Exploring sustainability metrics for redesigned consumer products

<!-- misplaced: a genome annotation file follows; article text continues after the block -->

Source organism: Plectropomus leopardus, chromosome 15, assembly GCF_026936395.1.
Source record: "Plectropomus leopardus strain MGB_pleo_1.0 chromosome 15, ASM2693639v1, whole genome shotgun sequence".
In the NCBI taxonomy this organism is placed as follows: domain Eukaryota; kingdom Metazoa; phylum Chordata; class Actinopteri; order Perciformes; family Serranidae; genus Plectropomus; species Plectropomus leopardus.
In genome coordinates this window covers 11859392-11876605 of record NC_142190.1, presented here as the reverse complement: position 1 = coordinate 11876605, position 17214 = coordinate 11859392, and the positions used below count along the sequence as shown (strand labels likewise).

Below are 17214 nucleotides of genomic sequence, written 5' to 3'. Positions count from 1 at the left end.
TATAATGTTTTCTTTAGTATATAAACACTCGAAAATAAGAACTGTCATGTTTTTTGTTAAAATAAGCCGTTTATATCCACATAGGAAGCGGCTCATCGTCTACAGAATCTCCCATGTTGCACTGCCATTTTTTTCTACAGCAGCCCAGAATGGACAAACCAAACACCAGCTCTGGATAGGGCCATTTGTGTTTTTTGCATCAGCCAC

The evaluation of activities driving sustainability in the consumer product sphere, such as material recycling and product re-use, often appears to be over-optimistic. Replacement of primary resource production with secondary production, which is the source of most environmental improvements, is rarely evaluated rigorously and is often overstated. Significant progress on measuring replacement has been made in the clothing and related sectors. This study investigates the issue of whether further improvements are possible by introducing factors typically absent, such as the level of environmental burden associated with consumer purchases, and the consumer demand. Via consumer survey and consequent numerical analysis, the work establishes viable metrics to supplement those currently used for replacement. In particular, it is shown that it is not sufficient to simply examine how metrics are constructed; it is also essential to test metrics’ response and sensitivity to input data, from survey and numerical analysis. The metrics developed are shown to be robust and appropriately responsive to changes in key parameters. Operations and decision-making in the sector may be significantly improved by this line of analysis.